“One of the challenges that we’ve seen is that we get line wiggling as we try to fill these tight pitch lines by CVD,” said Chris Penny, senior engineer at IBM Research. “We start to get into the cohesive forces pulling the lines together and you get significant CD variation or line collapse, which we presented at IITC.”

Penny described a top-via process flow using a spacer pull approach, which is similar to double patterning in dual damascene. The self-aligned litho-etch-litho-etch (SALELE) steps form the top via and the underlying metal line. “We transfer the patterning into the ruthenium directly, so it allows a lot of flexibility in the design space,” noted Penny. “You’re not limited to narrow lines and you’re not limited to wide lines.”

In efforts to extend copper processes as far as possible, chipmakers are eliminating barrier metal deposition (TaN) at the bottom of vias, which has a significant effect on via resistivity. The IBM/Samsung team demonstrated 18nm pitch ruthenium lines with aspect ratio up to 4:1 and surrounding air gap.

Fig. 1: Getting rid of the TaN at via bottom in copper dual damascene has roughly the equivalent reduction in via resistance as the subtractive ruthenium and air gap approach. Source: IBM Research

Fig. 1: Getting rid of the TaN at via bottom in copper dual damascene has roughly the equivalent reduction in via resistance as the subtractive ruthenium and air gap approach. Source: IBM Research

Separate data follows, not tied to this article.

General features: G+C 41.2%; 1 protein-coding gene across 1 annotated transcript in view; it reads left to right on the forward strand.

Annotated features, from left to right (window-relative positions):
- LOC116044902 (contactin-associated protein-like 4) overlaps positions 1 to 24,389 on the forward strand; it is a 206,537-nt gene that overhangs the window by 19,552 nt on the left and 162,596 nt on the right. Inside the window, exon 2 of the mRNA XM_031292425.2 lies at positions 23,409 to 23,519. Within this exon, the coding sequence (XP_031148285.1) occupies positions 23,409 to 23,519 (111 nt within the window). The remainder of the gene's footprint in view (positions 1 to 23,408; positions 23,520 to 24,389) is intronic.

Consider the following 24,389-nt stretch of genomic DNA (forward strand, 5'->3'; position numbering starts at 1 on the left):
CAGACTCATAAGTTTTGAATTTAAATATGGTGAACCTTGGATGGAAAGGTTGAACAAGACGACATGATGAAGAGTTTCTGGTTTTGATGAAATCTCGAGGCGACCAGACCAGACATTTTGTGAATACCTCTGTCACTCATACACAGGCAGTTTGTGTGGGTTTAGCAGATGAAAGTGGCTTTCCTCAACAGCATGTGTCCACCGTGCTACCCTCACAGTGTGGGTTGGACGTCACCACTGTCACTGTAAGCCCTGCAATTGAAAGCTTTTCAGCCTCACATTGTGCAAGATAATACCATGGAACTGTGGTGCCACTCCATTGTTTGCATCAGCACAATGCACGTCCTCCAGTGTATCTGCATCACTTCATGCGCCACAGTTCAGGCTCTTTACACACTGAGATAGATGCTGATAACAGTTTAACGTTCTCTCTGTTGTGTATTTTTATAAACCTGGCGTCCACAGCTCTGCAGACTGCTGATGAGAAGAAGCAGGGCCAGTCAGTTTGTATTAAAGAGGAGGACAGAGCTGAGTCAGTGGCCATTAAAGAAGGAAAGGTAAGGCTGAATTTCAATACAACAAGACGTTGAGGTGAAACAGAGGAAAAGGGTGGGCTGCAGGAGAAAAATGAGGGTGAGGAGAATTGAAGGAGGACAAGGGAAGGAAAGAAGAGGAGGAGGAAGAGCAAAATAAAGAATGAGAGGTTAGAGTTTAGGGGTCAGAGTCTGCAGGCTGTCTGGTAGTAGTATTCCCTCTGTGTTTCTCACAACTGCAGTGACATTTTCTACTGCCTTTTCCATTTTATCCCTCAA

Backside power delivery
Another disruptive change in the way interconnects are fabricated involves backside power delivery (BPD) — moving power delivery to the wafer backside so that interconnecting levels above the transistors carry signals only. The reason for the split is because power delivery and signal transmission have different needs. Power ultimately follows a low resistance path (fatter wires), but large currents make it susceptible to electromigration. For signals, engineers want low capacitance and small cross-sections, but some resistance is okay. With 12 to 14 metal levels in advanced logic, there’s a rise in power density, and the supply voltage (IR drop) is significant.

Imec’s approach to BPD uses fine-pitch nanoTSVs (200nm pitch, 320nm deep) that extend from metal-0 down and land on the buried power rails with tight overlay control. They achieve this using a finFET test device by bonding the front side to a carrier wafer, thinning the wafer, then etching and filling the TSVs. By incorporating a backside decoupling capacitor (metal-insulator-metal capacitor), IR drop is reduced even further. The design is scalable beyond the 2nm node because no standard cell area is consumed by the TSVs.

BPD can reduce the number of tracks in standard cells. In addition to imec’s approach, there are two other schemes for backside power delivery with increasing levels of process complexity. All three share the challenges of thinning wafers to  ̴10µm. They need to align the backside to frontside connections, and there are concerns about series resistance — especially in the case of stacked chips. But once backside power distribution networks are established, chipmakers now have another degree of freedom to incorporate passive or active devices on the backside.